Sir Andrew Huxley OM PRS FRS
(1917-2012)

Died aged 94

Sir Andrew Fielding Huxley OM PRS (22 November 1917 – 30 May 2012) was a Nobel Prize-winning English physiologist and biophysicist. He was born into the prominent Huxley family. After graduating from Westminster School in Central London, from where he won a scholarship to Trinity College, Cambridge, he joined Alan Lloyd Hodgkin to study nerve impulses. Their eventual discovery of the basis for propagation of nerve impulses (called an action potential) earned them the Nobel Prize in Physiology or Medicine in 1963. They made their discovery from the giant axon of the Atlantic squid. Soon after the outbreak of the Second World War, Huxley was recruited by the British Anti-Aircraft Command and later transferred to the Admiralty. After the war he resumed research at The University of Cambridge, where he developed interference microscopy that would be suitable for studying muscle fibres. In 1952 he was joined by a German physiologist Rolf Niedergerke. Together they discovered in 1954 the mechanism of muscle contraction, popularly called the "sliding filament theory", which is the foundation of our modern understanding of muscle mechanics. In 1960 he became head of the Department of Physiology at University College London. He was elected a Fellow of the Royal Society in 1955, and President in 1980. The Royal Society awarded him the Copley Medal in 1973 for his collective contributions to the understanding of nerve impulses and muscle contraction. He was conferred a Knight Bachelor by Queen Elizabeth II in 1974, and was appointed to the Order of Merit in 1983. He was a fellow of Trinity College, Cambridge, until his death.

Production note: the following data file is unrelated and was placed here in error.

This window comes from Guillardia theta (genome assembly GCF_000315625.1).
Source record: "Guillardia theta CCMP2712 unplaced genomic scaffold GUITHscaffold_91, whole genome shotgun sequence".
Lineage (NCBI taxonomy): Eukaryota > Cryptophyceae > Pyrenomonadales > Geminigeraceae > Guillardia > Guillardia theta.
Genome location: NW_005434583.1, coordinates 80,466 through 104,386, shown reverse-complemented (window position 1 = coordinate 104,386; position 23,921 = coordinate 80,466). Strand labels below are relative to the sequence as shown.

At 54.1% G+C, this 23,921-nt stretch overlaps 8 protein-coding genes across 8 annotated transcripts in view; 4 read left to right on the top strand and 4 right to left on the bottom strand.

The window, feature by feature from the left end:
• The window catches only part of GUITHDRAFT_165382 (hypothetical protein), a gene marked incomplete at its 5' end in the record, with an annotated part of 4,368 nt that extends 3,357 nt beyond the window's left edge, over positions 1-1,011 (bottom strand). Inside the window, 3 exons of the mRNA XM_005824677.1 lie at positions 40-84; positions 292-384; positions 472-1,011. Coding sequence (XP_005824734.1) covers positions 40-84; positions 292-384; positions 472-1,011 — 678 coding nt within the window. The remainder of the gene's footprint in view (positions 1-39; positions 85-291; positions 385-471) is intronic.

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Commemorated on 2 plaques

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Sir Alan Hodgkin 1914-1998 Sir Andrew Huxley 1917-2012 Physiologists and Nobel Laureates who discovered how nerve cells transmit signals carried out research here

Marine Biological Association, The Laboratory, Citadel Hill, Plymouth, United Kingdom where they worked

In this building E. D. Adrian first recorded impulses from single nerve fibres, and A. L. Hodgkin & A. H. Huxley determined their mechanism and principles of conduction, transforming our understanding of how the nervous system processes information.

University of Cambridge, Downing Street, CB2 3DY, Cambridge, United Kingdom where they was